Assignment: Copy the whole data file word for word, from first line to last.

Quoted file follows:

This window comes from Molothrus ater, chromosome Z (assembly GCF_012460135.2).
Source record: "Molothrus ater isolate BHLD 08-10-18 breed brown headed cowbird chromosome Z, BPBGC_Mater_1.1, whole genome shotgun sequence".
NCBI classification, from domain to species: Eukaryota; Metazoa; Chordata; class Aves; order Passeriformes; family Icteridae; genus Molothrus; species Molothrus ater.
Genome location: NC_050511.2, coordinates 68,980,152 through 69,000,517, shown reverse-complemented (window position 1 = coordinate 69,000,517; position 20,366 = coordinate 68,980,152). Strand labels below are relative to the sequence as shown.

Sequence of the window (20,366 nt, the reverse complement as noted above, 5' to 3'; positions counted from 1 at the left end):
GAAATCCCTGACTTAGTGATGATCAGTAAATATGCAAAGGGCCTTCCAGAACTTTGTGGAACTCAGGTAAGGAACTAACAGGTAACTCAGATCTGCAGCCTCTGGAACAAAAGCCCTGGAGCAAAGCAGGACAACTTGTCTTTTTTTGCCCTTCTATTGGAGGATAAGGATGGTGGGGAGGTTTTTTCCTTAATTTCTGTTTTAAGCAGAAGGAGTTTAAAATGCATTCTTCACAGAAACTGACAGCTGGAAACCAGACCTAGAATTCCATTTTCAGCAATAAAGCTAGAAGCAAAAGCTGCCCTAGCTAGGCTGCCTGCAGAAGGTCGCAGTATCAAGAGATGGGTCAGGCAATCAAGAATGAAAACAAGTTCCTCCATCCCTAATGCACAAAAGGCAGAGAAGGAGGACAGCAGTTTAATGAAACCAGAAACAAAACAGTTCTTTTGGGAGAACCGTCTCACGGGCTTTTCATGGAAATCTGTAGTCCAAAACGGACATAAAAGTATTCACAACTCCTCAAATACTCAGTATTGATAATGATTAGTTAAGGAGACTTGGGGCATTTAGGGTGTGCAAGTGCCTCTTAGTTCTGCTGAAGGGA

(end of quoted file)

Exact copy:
This window comes from Molothrus ater, chromosome Z (assembly GCF_012460135.2).
Source record: "Molothrus ater isolate BHLD 08-10-18 breed brown headed cowbird chromosome Z, BPBGC_Mater_1.1, whole genome shotgun sequence".
NCBI classification, from domain to species: Eukaryota; Metazoa; Chordata; class Aves; order Passeriformes; family Icteridae; genus Molothrus; species Molothrus ater.
Genome location: NC_050511.2, coordinates 68,980,152 through 69,000,517, shown reverse-complemented (window position 1 = coordinate 69,000,517; position 20,366 = coordinate 68,980,152). Strand labels below are relative to the sequence as shown.

Sequence of the window (20,366 nt, the reverse complement as noted above, 5' to 3'; positions counted from 1 at the left end):
GAAATCCCTGACTTAGTGATGATCAGTAAATATGCAAAGGGCCTTCCAGAACTTTGTGGAACTCAGGTAAGGAACTAACAGGTAACTCAGATCTGCAGCCTCTGGAACAAAAGCCCTGGAGCAAAGCAGGACAACTTGTCTTTTTTTGCCCTTCTATTGGAGGATAAGGATGGTGGGGAGGTTTTTTCCTTAATTTCTGTTTTAAGCAGAAGGAGTTTAAAATGCATTCTTCACAGAAACTGACAGCTGGAAACCAGACCTAGAATTCCATTTTCAGCAATAAAGCTAGAAGCAAAAGCTGCCCTAGCTAGGCTGCCTGCAGAAGGTCGCAGTATCAAGAGATGGGTCAGGCAATCAAGAATGAAAACAAGTTCCTCCATCCCTAATGCACAAAAGGCAGAGAAGGAGGACAGCAGTTTAATGAAACCAGAAACAAAACAGTTCTTTTGGGAGAACCGTCTCACGGGCTTTTCATGGAAATCTGTAGTCCAAAACGGACATAAAAGTATTCACAACTCCTCAAATACTCAGTATTGATAATGATTAGTTAAGGAGACTTGGGGCATTTAGGGTGTGCAAGTGCCTCTTAGTTCTGCTGAAGGGA